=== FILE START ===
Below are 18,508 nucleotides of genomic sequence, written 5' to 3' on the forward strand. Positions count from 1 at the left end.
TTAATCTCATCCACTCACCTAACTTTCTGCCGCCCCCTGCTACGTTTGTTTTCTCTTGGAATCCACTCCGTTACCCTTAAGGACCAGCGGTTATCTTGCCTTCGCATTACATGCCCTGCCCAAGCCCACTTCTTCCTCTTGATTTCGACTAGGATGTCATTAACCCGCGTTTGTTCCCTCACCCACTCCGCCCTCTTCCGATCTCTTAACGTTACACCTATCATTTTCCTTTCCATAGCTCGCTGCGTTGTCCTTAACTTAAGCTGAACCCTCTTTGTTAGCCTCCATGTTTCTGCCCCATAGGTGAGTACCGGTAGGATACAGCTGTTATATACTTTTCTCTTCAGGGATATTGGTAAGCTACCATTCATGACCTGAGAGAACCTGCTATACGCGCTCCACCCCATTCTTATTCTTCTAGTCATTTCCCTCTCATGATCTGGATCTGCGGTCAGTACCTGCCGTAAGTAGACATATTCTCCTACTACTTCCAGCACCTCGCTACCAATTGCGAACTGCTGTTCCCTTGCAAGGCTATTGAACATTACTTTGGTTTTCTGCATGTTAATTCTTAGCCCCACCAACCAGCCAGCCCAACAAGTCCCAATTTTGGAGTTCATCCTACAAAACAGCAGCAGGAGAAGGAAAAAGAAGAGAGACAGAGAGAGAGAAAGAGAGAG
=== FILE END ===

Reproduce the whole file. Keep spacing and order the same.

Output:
Below are 18,508 nucleotides of genomic sequence, written 5' to 3' on the forward strand. Positions count from 1 at the left end.
TTAATCTCATCCACTCACCTAACTTTCTGCCGCCCCCTGCTACGTTTGTTTTCTCTTGGAATCCACTCCGTTACCCTTAAGGACCAGCGGTTATCTTGCCTTCGCATTACATGCCCTGCCCAAGCCCACTTCTTCCTCTTGATTTCGACTAGGATGTCATTAACCCGCGTTTGTTCCCTCACCCACTCCGCCCTCTTCCGATCTCTTAACGTTACACCTATCATTTTCCTTTCCATAGCTCGCTGCGTTGTCCTTAACTTAAGCTGAACCCTCTTTGTTAGCCTCCATGTTTCTGCCCCATAGGTGAGTACCGGTAGGATACAGCTGTTATATACTTTTCTCTTCAGGGATATTGGTAAGCTACCATTCATGACCTGAGAGAACCTGCTATACGCGCTCCACCCCATTCTTATTCTTCTAGTCATTTCCCTCTCATGATCTGGATCTGCGGTCAGTACCTGCCGTAAGTAGACATATTCTCCTACTACTTCCAGCACCTCGCTACCAATTGCGAACTGCTGTTCCCTTGCAAGGCTATTGAACATTACTTTGGTTTTCTGCATGTTAATTCTTAGCCCCACCAACCAGCCAGCCCAACAAGTCCCAATTTTGGAGTTCATCCTACAAAACAGCAGCAGGAGAAGGAAAAAGAAGAGAGACAGAGAGAGAGAAAGAGAGAG